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US soccer women shown red card over right to strike

Published 04/06/2016

The US women's team poses before a friendly against Japan in Commerce City, Colorado (AP)
The US women's team poses before a friendly against Japan in Commerce City, Colorado (AP)

A Chicago judge has said America's world champion women's soccer team does not have the right to strike for better conditions and wages before the Summer Olympics.

US District Judge Sharon Coleman's ruling appears to end the prospect of an unprecedented disruption by one of the country's most successful national teams.

The case pits the US Women's National Soccer Team Players Association against the US Soccer Federation, which sued in February to clarify the strike issue.

Judge Coleman ruled on Friday that the team remained bound by a no-strike provision from its 2005-12 collective bargaining agreement.

The federation warned a strike could have forced the women's team, which is seeking its fourth straight Olympic gold medal in Brazil, to withdraw from the games and said that would have damaged American soccer as a whole.

The union wanted the option of striking, though it had not said definitively that it would strike.

The lawsuit focused on strike rights is related to a complaint filed by five players in March with the Equal Employment Opportunity Commission that alleges wage discrimination by the federation. Friday's ruling does not directly affect that complaint.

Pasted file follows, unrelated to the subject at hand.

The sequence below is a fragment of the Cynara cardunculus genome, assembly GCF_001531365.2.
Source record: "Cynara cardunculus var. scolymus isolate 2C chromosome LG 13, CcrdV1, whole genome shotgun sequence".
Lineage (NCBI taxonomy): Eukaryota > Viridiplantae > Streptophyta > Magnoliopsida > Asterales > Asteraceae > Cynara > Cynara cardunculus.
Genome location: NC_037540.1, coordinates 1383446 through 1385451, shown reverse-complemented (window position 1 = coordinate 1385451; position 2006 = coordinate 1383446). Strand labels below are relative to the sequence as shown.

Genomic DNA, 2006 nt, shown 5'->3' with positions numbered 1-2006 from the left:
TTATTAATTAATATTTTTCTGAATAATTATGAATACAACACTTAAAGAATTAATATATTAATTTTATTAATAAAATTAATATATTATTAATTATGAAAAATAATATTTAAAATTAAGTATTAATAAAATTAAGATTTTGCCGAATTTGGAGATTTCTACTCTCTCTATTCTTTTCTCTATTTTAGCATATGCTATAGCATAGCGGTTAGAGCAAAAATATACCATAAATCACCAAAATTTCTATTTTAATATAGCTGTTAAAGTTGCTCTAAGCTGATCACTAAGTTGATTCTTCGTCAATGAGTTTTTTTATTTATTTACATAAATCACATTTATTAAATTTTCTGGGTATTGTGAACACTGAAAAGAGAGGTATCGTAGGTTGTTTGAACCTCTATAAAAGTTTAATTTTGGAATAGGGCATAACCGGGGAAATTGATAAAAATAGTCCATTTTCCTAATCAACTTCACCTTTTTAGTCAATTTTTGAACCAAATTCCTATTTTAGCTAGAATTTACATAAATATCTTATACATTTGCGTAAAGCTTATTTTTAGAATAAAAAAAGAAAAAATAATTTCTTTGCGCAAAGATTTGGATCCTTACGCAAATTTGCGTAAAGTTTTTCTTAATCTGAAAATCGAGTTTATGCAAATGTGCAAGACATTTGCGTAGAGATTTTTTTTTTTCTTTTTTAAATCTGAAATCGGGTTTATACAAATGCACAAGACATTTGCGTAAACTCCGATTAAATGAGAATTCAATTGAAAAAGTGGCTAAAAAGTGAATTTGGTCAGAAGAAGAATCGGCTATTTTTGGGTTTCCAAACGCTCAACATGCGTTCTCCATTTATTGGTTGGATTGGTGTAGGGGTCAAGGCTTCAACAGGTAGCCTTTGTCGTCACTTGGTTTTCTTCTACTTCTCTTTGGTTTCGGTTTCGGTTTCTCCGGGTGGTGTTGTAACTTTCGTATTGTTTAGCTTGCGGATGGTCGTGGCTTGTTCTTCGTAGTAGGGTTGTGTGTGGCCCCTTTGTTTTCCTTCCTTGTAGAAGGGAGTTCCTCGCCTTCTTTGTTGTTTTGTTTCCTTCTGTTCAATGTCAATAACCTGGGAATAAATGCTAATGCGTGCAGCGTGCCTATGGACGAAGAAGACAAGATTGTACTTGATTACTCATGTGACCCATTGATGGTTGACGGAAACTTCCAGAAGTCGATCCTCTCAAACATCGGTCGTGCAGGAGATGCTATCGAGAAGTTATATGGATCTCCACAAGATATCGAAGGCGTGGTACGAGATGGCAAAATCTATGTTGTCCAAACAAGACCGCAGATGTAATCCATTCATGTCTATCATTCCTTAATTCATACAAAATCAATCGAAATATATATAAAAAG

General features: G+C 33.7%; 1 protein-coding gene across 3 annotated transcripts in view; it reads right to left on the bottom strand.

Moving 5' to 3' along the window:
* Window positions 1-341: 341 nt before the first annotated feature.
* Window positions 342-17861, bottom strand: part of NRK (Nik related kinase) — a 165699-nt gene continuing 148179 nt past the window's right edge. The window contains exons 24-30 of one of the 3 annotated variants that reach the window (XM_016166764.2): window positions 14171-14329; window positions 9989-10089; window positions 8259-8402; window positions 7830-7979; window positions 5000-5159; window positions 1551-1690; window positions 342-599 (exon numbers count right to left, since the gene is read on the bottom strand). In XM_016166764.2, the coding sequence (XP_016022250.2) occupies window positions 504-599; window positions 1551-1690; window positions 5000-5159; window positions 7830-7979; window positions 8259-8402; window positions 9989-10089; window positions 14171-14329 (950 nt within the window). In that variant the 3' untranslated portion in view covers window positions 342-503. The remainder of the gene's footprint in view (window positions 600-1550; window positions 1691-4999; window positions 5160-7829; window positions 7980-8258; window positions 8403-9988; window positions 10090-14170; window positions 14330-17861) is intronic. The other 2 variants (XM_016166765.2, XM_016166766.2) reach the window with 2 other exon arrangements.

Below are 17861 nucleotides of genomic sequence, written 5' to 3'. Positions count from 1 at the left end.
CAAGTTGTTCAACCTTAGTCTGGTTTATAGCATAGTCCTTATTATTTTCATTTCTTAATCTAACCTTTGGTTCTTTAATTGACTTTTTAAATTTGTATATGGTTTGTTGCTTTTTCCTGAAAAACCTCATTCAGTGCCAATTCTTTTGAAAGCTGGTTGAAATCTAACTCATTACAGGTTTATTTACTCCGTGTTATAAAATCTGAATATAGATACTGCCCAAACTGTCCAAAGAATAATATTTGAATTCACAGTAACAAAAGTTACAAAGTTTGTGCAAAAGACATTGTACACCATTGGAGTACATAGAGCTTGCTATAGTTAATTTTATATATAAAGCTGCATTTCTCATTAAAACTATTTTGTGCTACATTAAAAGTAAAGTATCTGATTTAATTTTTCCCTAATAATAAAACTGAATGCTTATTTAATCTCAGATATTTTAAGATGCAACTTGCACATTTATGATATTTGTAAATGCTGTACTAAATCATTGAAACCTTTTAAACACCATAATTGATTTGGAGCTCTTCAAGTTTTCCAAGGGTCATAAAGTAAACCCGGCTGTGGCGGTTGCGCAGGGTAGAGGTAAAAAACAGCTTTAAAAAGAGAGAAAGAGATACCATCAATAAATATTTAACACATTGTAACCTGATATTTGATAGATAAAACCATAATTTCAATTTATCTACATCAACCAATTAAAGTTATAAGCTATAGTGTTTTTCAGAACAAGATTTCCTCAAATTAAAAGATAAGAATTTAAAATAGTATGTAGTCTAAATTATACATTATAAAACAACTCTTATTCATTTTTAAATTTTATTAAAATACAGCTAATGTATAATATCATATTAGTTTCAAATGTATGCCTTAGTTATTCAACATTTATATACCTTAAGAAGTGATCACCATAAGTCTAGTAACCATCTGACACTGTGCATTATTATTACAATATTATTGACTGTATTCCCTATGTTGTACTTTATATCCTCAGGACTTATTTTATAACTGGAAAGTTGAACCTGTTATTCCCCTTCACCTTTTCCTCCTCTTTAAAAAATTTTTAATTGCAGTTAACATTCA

US stars Hope Solo, Alex Morgan, Carli Lloyd, Becky Sauerbrunn and Megan Rapinoe say they are paid far less than their counterparts on the men's national team.

But US Soccer says that claim is misleading, partly because the men and women are paid differently under separate collective bargaining agreements.

During oral arguments before Judge Coleman last week, the federation said its collective bargaining agreement remained in effect until December 31, while the union says any such agreement has expired.

The union did not immediately address whether it would appeal against Judge Coleman's decision, but executive director Richard Nichols said it did not affect wider grievances.

"To be clear, the court's ruling does not negate the fact that US Soccer does not fairly compensate the women's national team, or in any way impact the players' demands for equal pay for equal work," he said.

In her 13-page opinion, Judge Coleman said the union did not convince her that the terms of the 2005-12 collective bargaining agreement, including a no-strike clause, did not carry over when the sides signed a memorandum of understanding in March 2013 modifying the previous deal with terms through 2016.

And she was dismissive of union arguments that a no-strike provision should have been spelled out explicitly in the memorandum.

"Federal law encourages courts to be liberal in their recognition and interpretation of collective bargaining agreements, so as to lessen strife and encourage congenial relations between unions and companies," she wrote.

"A collective bargaining agreement may be partly or wholly oral and a written collective bargaining agreement may be orally modified."

US Soccer said officials were "pleased with the court's decision and remain committed to negotiating a new CBA to take effect at the beginning of next year".

The sides have continued to meet in a bid to agree to a new contract. If a new agreement is not reached by December 31, the players would then have a clear right to give notice of a strike.

The US team, who won the 2015 World Cup with a 5-2 victory over Japan, opens their Olympic title defence on August 3 against New Zealand in Belo Horizonte.

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